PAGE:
Japanese (日本語?, [nihoŋɡo] ( listen)) is a language spoken by over 130 million people in Japan and in Japanese emigrant communities. It is a member of the Japonic (or Japanese-Ryukyuan) language family. There are a number of proposed relationships with other languages, but none of them have gained unanimous acceptance. Japanese is an agglutinative language and is distinguished by a complex system of honorifics reflecting the hierarchical nature of Japanese society, with verb forms and particular vocabulary to indicate the relative status of the speaker, the listener, and persons mentioned in conversation. The language has a relatively small sound inventory, and a lexically significant pitch-accent system. Japanese is a mora-timed language.
The Japanese language is written with a combination of three scripts: modified Chinese characters called kanji (漢字), and two syllabic scripts made up of modified Chinese characters, hiragana (ひらがな or 平仮名) and katakana (カタカナ or 片仮名). The Latin alphabet, rōmaji (ローマ字), is also often used in modern Japanese, especially for company names and logos, advertising, and when entering Japanese text into a computer. Arabic numerals are generally used for numbers, but traditional Sino-Japanese numerals are also commonplace (see Japanese numerals).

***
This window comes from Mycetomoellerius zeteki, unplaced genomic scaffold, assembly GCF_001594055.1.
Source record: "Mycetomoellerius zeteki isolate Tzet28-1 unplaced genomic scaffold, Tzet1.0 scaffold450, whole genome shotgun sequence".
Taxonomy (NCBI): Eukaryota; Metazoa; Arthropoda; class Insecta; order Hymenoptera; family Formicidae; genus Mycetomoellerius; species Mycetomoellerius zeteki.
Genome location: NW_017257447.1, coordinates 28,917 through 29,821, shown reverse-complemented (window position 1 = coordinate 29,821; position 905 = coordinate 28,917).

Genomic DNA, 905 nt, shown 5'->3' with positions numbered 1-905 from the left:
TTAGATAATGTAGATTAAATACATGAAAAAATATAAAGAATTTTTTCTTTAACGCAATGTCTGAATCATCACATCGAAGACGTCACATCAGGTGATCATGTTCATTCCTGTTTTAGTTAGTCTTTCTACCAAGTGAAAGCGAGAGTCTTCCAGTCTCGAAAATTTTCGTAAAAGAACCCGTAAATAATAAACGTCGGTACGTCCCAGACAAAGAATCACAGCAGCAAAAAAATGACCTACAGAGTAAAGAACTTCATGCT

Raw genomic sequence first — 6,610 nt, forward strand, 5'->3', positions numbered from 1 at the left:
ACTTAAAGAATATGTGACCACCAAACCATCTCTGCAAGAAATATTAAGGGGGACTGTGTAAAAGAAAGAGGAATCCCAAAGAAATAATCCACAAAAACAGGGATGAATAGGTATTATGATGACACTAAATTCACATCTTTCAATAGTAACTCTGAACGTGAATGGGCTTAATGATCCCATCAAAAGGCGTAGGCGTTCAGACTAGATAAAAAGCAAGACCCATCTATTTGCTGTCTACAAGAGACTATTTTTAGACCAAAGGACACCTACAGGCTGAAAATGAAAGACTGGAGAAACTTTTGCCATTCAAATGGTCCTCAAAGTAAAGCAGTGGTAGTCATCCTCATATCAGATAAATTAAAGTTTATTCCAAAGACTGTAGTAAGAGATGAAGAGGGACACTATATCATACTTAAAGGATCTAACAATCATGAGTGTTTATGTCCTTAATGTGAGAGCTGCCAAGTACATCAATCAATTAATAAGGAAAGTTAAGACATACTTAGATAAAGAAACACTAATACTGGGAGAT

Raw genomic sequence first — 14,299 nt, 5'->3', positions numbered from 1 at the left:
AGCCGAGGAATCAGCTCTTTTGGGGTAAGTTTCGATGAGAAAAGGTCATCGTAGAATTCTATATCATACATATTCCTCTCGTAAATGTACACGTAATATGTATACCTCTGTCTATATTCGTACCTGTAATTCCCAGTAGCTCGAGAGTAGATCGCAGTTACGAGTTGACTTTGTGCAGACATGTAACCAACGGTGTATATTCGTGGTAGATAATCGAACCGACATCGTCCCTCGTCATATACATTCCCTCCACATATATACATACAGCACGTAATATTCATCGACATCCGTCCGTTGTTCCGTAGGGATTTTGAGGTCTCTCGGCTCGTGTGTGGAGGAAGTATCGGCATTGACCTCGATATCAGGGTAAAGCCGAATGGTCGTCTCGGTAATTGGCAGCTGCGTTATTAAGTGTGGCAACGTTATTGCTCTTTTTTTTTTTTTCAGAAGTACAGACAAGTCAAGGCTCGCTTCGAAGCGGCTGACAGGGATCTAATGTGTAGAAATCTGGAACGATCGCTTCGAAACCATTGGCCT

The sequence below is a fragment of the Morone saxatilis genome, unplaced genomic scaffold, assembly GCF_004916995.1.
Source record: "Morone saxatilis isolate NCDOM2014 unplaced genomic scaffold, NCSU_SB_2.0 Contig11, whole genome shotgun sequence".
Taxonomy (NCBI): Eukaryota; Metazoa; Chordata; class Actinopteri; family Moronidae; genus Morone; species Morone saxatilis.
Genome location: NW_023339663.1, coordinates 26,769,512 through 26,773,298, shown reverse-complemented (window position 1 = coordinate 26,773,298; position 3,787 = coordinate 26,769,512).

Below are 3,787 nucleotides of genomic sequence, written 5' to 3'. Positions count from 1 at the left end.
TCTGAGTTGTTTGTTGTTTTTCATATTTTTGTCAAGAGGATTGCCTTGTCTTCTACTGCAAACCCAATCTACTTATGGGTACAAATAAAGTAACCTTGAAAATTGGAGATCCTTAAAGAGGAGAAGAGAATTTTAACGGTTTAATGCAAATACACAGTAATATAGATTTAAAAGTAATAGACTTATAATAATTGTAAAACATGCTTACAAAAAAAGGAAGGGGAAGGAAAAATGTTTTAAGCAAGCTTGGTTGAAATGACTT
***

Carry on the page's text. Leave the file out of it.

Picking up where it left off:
Japanese vocabulary has been heavily influenced by loanwords from other languages. A vast number of words were borrowed from Chinese, or created from Chinese models, over a period of at least 1,500 years. Since the late 19th century, Japanese has borrowed a considerable number of words from Indo-European languages, primarily English. Because of the special trade relationship between Japan and first Portugal in the 16th century, and then mainly the Netherlands in the 17th century, Portuguese and Dutch have also been influential.